No Doubt, Green Day Celebrate Radio Legend

New film tracks life of DJ Rodney Bingenheimer

July 24, 2003 2:00 PM ET
gwen stefani rodney bingenheimer
Gwen Stefani and Rodney Bingenheimer attend the World Premiere of 'Mayor Of The Sunset Strip' in Hollywood.
Jean-Paul Aussenard/WireImage

"Rodney is an underrated legend," says Gwen Stefani of trendsetting Los Angeles radio DJ Rodney Bingenheimer. "He helped a lot of people along the way." Bingenheimer — famous for breaking U.K. bands ranging from the Sex Pistols to the Clash in this country on his influential KROQ show, and for championing everything from glam rock to New Wave – is the subject of director George Hickenlooper's fascinating new documentary Mayor of the Sunset Strip, At an L.A. screening, he was joined by No Doubt, the Bangles, Green Day, Rob Zombie and Rancid, and was presented with a 2003 GTO, a gift from the Offspring and Brian Wilson, among others. Says Belinda Carlisle of the Go-Go's, "To me, he was a god."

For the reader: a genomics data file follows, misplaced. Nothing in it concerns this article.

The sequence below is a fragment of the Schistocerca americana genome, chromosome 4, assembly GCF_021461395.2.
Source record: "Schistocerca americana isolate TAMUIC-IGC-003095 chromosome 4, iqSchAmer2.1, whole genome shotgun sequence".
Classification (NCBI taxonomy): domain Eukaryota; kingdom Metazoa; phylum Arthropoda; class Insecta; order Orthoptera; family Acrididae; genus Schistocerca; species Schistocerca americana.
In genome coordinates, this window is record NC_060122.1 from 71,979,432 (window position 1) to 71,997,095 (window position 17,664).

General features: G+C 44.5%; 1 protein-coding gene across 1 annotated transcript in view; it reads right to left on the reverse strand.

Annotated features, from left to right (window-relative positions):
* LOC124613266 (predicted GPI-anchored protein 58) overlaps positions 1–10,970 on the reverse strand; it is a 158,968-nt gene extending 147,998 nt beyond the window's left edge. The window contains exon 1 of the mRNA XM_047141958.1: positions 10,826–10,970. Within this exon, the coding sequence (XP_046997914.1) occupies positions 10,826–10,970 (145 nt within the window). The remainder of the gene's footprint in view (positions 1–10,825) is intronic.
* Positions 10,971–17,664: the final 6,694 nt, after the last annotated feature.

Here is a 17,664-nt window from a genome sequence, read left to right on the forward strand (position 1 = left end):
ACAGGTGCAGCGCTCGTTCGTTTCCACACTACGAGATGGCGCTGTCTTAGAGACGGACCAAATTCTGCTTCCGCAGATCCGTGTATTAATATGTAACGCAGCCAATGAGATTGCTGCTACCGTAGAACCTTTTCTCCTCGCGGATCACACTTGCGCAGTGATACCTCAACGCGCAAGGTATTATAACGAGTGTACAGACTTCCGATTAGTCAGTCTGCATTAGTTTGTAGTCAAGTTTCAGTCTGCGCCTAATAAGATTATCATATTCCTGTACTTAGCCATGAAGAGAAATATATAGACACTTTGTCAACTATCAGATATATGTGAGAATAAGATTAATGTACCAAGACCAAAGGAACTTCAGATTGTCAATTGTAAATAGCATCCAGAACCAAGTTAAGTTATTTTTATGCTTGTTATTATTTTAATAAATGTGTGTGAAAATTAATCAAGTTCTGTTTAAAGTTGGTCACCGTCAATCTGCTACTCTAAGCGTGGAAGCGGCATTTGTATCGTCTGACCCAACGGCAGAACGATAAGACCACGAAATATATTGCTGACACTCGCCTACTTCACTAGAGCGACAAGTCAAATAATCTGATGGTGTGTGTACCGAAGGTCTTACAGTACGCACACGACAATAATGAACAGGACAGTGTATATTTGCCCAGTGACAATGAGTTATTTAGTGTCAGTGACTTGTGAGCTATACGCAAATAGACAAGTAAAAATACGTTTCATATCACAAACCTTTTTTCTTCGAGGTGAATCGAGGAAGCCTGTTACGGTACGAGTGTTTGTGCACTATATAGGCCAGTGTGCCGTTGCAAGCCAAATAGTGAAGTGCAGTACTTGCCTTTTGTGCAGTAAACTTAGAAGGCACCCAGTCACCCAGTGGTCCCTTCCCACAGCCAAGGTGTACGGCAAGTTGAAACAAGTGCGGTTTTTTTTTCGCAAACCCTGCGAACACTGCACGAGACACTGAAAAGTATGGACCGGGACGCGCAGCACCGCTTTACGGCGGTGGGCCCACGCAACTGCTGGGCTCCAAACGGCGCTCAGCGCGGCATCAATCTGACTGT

This story appeared in the July 24th, 2003 issue of Rolling Stone.

To read the new issue of Rolling Stone online, plus the entire RS archive: Click Here

Music Main Next

blog comments powered by Disqus
Around the Web
Powered By ZergNet
Daily Newsletter

Get the latest RS news in your inbox.

Sign up to receive the Rolling Stone newsletter and special offers from RS and its
marketing partners.


We may use your e-mail address to send you the newsletter and offers that may interest you, on behalf of Rolling Stone and its partners. For more information please read our Privacy Policy.

Song Stories

“Don't Dream It's Over”

Crowded House | 1986

Early in the sessions for Crowded House's debut album, the band and producer Mitchell Froom were still feeling each other out, and at one point Froom substituted session musicians for the band's Paul Hester and Nick Seymour. "At the time it was a quite threatening thing," Neil Finn told Rolling Stone. "The next day we recorded 'Don't Dream It's Over,' and it had a particularly sad groove to it — I think because Paul and Nick had faced their own mortality." As for the song itself, "It was just about on the one hand feeling kind of lost, and on the other hand sort of urging myself on — don't dream it's over," Finn explained.

More Song Stories entries »